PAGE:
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Inclusion and Equity in the Spotlight at the Mackinac Policy Conference

“The way Detroit looks today is directly rooted in planning decisions that the leaders of this community made in the 1940s and 1950s. That was the last period of growth in Detroit, and those decisions reverberate today and … unfortunately, many of those decisions were rooted in racial discrimination … You want to say, ‘How did all those homes in Detroit deteriorate over all those years?’ ” Duggan said. “There was a conscious federal policy that discarded what was left behind and subsidized the move to the suburbs. …. This is our history, and it’s something we still have to overcome.”

Mike Duggan, Mayor of Detroit, MPC ‘17

“If you don’t have the opportunity, the chance or the shot at operationalizing your smarts, your talents or your education, then life has a concrete ceiling rather than a glass one. You lose hope, and the most dangerous person in the world is a person without hope. And so, if this is the new definition of poverty, then what is wealth? It is precisely the opposite of this. Wealth begins with confidence and belief in oneself.”

John Hope Bryant, Founder and CEO, Operation Hope, MPC ‘15

“It’s important that everyone in America have a basic understanding of prejudice and privilege because they aren’t the same thing. You have to understand both and what they do to create the world we live in in order to create change… look at the problems right now in 2016—not just policing but also issues that aren’t sexy like transit? Poor folk in Detroit cannot get to work or hospitals. That is appalling. That is criminal.”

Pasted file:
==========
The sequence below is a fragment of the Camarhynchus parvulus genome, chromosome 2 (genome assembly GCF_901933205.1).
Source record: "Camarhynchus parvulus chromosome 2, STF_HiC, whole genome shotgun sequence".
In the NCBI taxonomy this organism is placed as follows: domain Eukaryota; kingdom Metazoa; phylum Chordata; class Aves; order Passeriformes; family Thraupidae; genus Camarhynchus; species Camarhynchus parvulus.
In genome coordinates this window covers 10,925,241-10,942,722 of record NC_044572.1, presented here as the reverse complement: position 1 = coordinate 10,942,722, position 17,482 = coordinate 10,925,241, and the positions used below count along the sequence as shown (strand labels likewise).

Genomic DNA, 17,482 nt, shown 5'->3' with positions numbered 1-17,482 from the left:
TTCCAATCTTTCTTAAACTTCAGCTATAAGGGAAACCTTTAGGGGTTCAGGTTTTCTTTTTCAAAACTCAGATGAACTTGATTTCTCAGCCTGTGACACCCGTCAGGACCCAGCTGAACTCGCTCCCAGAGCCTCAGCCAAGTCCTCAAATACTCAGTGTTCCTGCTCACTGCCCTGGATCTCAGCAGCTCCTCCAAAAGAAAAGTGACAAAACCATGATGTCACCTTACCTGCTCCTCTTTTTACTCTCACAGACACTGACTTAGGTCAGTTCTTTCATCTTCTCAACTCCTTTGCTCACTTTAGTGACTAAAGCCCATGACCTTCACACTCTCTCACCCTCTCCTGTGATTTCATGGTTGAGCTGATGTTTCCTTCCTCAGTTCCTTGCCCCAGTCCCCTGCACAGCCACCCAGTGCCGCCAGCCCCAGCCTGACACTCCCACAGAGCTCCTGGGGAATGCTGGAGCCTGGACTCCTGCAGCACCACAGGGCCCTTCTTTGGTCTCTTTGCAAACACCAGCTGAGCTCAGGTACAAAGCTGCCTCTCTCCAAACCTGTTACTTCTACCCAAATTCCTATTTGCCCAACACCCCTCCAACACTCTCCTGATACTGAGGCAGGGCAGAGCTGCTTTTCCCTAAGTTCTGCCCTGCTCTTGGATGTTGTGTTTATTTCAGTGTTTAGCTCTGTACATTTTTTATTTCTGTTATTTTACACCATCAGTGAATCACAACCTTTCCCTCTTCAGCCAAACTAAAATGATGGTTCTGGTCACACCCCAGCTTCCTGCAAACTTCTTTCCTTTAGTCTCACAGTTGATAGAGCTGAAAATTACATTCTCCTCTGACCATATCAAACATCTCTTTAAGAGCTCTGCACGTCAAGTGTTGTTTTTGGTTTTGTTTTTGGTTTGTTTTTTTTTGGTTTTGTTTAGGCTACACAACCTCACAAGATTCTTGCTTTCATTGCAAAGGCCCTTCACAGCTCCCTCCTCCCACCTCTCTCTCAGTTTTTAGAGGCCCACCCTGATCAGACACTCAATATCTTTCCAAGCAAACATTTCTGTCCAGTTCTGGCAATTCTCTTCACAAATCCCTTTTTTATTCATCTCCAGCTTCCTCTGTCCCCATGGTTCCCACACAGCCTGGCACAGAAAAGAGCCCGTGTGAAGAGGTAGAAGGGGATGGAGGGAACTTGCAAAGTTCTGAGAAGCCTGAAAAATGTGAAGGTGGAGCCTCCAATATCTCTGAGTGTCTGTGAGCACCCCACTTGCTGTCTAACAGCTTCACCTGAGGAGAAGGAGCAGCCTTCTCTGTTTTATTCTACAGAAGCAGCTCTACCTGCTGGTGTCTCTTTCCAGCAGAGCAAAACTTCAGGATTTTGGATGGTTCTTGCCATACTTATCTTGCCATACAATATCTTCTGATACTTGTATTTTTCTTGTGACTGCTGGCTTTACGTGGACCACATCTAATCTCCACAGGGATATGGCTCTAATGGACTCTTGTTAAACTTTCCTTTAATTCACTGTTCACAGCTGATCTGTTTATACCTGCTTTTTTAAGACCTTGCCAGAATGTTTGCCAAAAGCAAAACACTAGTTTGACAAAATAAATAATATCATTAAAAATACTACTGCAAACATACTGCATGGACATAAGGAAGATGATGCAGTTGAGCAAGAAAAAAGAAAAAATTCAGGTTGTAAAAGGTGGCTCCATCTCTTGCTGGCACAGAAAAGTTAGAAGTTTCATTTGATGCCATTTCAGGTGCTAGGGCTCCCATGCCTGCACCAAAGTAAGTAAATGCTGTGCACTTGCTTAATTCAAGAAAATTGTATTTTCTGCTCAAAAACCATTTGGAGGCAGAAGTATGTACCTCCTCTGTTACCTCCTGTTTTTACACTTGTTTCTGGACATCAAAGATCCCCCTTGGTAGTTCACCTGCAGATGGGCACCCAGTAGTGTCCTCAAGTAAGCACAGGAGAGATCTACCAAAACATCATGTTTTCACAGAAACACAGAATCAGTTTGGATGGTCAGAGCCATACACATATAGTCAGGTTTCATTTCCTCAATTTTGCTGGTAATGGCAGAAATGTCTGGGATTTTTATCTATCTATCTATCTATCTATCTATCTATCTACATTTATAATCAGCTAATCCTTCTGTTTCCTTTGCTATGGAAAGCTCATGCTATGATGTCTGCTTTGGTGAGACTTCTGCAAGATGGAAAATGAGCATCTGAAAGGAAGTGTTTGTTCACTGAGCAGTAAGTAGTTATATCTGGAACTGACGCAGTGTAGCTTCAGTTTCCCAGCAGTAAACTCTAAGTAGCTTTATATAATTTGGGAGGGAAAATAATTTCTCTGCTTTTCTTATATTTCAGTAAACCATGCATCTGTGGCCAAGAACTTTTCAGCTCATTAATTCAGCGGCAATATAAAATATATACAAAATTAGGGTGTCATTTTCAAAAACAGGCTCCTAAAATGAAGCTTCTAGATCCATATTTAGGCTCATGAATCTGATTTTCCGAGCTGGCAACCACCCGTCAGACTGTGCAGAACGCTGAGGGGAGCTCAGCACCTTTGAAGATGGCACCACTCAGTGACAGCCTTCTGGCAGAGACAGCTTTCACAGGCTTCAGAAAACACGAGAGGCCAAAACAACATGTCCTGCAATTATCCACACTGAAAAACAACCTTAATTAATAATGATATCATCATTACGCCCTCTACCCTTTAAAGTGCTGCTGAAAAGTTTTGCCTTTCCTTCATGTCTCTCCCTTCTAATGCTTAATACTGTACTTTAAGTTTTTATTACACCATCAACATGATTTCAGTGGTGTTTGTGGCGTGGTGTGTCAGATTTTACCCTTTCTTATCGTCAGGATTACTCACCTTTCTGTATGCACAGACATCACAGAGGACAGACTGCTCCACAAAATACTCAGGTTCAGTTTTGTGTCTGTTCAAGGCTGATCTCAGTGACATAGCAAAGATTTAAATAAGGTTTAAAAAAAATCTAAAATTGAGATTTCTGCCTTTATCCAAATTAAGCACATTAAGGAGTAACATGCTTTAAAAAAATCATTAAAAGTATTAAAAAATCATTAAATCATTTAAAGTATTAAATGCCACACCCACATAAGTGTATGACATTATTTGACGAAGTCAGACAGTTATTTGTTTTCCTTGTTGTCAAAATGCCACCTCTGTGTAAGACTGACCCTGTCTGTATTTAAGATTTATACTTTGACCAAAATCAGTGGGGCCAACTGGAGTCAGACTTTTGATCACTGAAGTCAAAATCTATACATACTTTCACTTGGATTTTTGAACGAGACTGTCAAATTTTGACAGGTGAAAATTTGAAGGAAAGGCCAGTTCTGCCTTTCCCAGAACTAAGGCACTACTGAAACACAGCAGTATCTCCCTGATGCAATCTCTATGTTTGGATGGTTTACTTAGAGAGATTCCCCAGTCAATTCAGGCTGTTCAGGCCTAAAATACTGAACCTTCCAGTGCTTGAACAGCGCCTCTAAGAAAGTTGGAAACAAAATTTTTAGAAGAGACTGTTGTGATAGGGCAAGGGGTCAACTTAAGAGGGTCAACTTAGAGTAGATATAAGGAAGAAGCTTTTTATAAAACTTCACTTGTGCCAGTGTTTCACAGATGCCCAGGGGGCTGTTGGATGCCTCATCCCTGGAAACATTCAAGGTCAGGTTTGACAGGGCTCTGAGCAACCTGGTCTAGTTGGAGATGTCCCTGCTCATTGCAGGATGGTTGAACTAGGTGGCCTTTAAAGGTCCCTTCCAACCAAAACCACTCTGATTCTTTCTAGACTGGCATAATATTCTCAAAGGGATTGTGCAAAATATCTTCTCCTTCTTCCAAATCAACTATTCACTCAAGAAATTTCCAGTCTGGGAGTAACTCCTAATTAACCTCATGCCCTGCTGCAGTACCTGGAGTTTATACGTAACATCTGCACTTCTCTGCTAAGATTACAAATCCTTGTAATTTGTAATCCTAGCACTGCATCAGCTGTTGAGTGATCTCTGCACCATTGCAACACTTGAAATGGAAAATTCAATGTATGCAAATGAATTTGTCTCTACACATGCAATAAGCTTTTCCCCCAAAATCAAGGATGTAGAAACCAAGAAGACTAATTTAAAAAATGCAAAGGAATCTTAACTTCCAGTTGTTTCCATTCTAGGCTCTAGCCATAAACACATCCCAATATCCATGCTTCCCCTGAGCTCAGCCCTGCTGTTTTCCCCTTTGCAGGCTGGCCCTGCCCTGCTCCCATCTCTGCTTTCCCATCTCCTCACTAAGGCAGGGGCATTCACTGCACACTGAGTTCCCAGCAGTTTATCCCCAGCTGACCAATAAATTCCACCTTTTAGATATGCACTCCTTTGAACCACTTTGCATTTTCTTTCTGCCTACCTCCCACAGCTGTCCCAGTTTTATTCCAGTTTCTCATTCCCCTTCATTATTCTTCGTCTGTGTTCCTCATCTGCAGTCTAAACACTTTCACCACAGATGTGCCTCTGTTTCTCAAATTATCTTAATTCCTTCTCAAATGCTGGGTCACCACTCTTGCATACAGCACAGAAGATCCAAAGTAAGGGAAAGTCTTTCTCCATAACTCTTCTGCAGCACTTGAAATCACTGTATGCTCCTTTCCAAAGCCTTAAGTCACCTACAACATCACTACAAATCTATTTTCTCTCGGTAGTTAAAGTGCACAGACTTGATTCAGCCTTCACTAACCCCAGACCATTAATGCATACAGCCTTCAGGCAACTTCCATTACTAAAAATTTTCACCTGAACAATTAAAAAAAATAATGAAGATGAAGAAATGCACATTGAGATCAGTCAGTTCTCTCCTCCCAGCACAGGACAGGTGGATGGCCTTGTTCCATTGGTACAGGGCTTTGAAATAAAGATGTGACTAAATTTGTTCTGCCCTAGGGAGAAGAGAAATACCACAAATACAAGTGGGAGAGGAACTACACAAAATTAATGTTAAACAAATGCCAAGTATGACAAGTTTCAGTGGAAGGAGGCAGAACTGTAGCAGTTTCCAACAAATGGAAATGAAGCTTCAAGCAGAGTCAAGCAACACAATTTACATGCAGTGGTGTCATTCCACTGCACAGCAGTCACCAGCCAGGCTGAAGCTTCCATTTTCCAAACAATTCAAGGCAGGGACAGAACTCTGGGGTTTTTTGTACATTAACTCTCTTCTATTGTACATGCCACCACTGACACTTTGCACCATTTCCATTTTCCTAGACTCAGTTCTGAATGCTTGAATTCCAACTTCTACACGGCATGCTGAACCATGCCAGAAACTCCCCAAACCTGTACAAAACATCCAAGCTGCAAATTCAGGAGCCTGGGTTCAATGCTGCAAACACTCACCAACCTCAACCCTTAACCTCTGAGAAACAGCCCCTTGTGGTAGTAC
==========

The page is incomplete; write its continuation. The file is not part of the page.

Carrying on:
Xavier De Souza Briggs, Vice President, Economic Opportunity Markets, MPC ‘16

“When you dehumanize to make your point, you are no longer arguing, you are demonizing, and that does not lead to civility but it also doesn’t lead to change. I will never take on the tropes and behavior of those who diminish me in order to lift myself or my ideas. While civility is not silence, meanness is not success.”

Stacey Abrams, Founder and Chair, Fair Fight Action, MPC ‘19

“There is a racist element to what has happened. Children in Detroit have been treated like second-class citizens. When a system is allowed to be run over a decade by individuals that had no track record of education reform, no local governance structure, and year after year of low-performance … that would never happen in any white suburban school district in this country. That is a testament of race.”

Nikolai Vitti, Superintendent, Detroit Public Schools Community District, MPC ‘18

“The economy is expanding but the progress on productive and inclusion remains lackluster … What’s also troubling is behind these numbers is that the gap in wages between whites and people of color remain stark in nearly every market.”

Amy Liu, Vice President and Director, Metropolitan Policy Program, Brookings Institution, MPC ‘17

“There are some great things going on in Detroit, no question about it. However, the real test of the viability of our city is the inclusiveness of all its citizens. You can’t build a moat around downtown or midtown. You have to build a bridge. I am in the trenches every day. I hear it from the business people. I hear it from the community.”

Rev. Wendell Anthony, President, NAACP-Detroit, MPC ‘16